Academic journal article Philosophy Today

Deleuze's Metaphysics and the Reality of the Virtual

Academic journal article Philosophy Today

Deleuze's Metaphysics and the Reality of the Virtual

Article excerpt

Alain Badiou, in his provocative, while often misguided, Deleuze: The Clamour of Being, suggestively states that both he and Deleuze are classical thinkers. A classical thinker, according to Badiou, refuses to submit to Kant's critical injunctions that limit metaphysical speculation to the field of possible experience. Despite diverging from Badiou's interpretation of Deleuze in many respects, I nonetheless affirm Badiou's conviction that Deleuze's philosophy opposes the identification of the "end of metaphysics" with the discovery of the transcendental-"the active indifference, concerning the omnipresent theme of 'the end of philosophy.""1 This essay is an attempt to subtract Deleuze from this injunction that has saturated phenomenology's post-Kantian resonances from Husserl to Derrida.

This rather onerous task hinges on Deleuze's concept of the virtual that appears to be burdened with a near impossible task. The virtual is not given in experience, but is that by which experience is given. This being "of the sensible can neither be "deduced" nor "described," but only constructed. We can speak of the virtual in much the same way that Deleuze's speaks of expression in Spinoza: "the idea of the virtual is neither defined nor deduced by Deleuze, nor could it be."2 And Pierre Macherey's account for why this is the case for expression equally holds for the virtual: "As middle, centre and element, expression {the virtual} is not 'a' concept, that is, a single concept, representative of a determinate content. Rather, expression {the virtual} is the dynamic movement of conceptualization, which must be found everywhere in its explicit concepts: it is what Spinoza {Deleuze} thinks, what causes Spinoza {Deleuze} to think, and also what allows us ourselves to think in Spinoza {Deleuze}."31 think this is what is at stake in Deleuze and Guattari's polemical statement in What is Philosophy? that "the death of metaphysics or the overcoming of philosophy has never been a problem for us: it is just tiresome, idle chatter."4 Perhaps the most axiomatic of claims that Deleuze makes about his philosophy is the following statement in Negotiations: "What for me takes the place of reflection is constructivism. And what takes the place of communication is a kind of expressionism" (Neg 147). The transcendental field, the virtual, is immanent to its expressions, and thus cannot be conceived through a reflection upon the expressed. Put differently, the condition cannot be obtained through any sort of regressive gesture that begins with the conditioned. Reflecting upon the expressed or the conditioned will always configure expression or the condition in the image of the expressed or conditioned, the transcendental in the image of the empirical. The source of confusion for all the postulates of the dogmatic image of thought, according to Deleuze, lies in "elevating a simple empirical figure to the status of a transcendental, at the risk of allowing the real structures of the transcendental to fall into the empirical."5 The transcendental or the virtual field remains a ground of the grounded only insofar as the process of grounding metamorphoses the grounded: "To ground is to metamorphose [Fonder, c'est métamorphoser]" (DR 200/154). The construction of the virtual must be a condition of real experience, not simply possible experience.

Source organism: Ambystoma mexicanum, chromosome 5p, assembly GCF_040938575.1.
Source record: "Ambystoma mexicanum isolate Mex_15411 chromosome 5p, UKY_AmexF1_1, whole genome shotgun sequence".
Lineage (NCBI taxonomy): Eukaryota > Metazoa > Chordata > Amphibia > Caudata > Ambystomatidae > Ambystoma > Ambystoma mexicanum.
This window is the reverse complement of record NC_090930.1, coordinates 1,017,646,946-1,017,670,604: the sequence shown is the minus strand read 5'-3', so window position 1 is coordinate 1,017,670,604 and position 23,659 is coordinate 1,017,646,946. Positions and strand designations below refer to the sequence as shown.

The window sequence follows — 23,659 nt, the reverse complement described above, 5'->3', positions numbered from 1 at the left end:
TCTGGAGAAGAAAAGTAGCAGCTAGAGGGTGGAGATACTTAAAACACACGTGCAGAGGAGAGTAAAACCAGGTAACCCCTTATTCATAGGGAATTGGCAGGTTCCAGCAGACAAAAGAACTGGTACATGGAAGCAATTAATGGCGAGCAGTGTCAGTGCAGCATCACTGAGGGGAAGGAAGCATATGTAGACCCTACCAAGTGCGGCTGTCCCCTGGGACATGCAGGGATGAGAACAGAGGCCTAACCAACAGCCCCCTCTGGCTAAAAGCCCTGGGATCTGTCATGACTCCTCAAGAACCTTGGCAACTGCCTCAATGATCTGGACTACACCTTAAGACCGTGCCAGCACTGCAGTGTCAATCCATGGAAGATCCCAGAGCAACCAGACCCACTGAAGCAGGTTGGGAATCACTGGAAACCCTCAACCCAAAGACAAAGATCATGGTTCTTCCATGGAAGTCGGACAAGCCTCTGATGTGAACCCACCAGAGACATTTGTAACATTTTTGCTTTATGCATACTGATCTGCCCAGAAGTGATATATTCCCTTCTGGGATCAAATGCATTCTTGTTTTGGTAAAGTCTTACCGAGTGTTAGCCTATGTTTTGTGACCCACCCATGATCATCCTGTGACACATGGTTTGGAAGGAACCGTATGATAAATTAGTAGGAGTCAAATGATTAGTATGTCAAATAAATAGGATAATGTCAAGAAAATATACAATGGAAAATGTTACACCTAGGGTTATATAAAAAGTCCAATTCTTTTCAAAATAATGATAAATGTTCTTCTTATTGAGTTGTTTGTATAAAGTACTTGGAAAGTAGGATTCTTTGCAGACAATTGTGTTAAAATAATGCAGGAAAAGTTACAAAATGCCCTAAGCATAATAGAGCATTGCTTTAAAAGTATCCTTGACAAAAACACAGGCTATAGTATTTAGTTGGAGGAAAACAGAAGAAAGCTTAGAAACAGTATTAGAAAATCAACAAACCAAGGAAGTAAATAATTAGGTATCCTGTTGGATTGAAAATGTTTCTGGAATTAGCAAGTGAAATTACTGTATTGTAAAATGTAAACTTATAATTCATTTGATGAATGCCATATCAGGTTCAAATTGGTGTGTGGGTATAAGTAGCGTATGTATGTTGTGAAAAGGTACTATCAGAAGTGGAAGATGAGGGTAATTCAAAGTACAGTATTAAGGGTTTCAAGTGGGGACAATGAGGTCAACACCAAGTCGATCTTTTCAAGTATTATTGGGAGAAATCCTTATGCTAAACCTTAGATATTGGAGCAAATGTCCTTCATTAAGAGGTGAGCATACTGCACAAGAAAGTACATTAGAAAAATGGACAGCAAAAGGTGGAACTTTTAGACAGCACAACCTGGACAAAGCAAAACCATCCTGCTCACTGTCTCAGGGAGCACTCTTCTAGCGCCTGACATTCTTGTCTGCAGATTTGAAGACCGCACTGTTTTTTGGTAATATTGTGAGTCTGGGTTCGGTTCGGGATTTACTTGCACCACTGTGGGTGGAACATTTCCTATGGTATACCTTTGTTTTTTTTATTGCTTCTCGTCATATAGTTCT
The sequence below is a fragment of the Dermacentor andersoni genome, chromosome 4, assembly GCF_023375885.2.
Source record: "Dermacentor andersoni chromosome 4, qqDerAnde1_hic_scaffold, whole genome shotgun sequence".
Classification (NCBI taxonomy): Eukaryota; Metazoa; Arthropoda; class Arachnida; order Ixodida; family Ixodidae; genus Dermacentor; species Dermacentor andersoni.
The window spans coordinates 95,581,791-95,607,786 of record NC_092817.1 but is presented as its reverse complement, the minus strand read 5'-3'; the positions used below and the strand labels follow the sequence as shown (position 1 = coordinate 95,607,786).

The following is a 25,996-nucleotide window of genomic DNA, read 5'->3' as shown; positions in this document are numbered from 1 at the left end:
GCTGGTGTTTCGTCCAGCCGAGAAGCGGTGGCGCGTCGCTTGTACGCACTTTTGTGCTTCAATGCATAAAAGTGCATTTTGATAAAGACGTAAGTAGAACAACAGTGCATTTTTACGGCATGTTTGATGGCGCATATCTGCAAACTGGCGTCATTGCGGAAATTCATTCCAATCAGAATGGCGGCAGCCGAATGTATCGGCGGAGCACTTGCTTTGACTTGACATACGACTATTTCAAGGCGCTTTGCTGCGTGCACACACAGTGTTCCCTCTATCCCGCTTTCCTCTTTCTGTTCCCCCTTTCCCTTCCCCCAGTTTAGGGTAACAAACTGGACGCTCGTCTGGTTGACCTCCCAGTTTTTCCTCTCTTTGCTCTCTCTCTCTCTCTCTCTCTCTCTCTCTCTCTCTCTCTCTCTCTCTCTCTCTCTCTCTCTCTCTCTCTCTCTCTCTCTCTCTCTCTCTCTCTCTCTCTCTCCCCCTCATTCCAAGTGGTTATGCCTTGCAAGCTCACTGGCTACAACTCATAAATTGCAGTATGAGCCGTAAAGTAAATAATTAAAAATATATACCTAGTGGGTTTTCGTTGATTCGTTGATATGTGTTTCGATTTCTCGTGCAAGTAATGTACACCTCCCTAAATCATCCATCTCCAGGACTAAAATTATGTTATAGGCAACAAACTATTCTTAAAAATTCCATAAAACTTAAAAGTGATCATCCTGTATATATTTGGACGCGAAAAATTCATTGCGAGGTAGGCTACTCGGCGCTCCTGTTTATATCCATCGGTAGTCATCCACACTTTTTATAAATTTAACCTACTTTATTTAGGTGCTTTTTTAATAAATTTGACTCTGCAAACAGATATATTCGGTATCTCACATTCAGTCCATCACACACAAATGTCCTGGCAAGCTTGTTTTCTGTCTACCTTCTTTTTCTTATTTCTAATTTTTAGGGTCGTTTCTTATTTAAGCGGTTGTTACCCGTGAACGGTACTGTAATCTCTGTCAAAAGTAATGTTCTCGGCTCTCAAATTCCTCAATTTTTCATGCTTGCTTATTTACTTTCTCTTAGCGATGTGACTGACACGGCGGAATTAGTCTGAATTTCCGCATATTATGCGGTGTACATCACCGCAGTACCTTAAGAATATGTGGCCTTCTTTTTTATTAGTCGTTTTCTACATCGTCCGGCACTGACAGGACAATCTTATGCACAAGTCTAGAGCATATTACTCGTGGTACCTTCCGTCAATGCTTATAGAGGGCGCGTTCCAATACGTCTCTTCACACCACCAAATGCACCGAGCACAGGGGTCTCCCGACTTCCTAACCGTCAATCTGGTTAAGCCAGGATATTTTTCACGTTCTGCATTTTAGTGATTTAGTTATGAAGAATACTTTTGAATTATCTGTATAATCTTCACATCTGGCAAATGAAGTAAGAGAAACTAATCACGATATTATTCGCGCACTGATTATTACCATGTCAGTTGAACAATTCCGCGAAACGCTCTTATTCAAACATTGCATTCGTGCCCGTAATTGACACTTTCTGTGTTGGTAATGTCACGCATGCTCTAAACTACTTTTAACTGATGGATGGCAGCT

Constructivism opposes the "end of metaphysics" through opposing the figure of the impossible. If we can identify the genealogy of the "end of metaphysics" as a value with Kant, this is because Kantian reason establishes itself through a new figure of "impossibility." With Kant, the impossible is neither a logical impossibility, i.e., contradiction, nor an incompossibility or vice-diction, the Leibnizian concept that names what is possible but not compossible with the given series of predicates included in the concept. Kant's foundational distinction between the transcendental and the empirical implies a restriction of speculation (speculative reason) to the field of possible experience and this distinction effects an immense devaluation of metaphysical speculation. …

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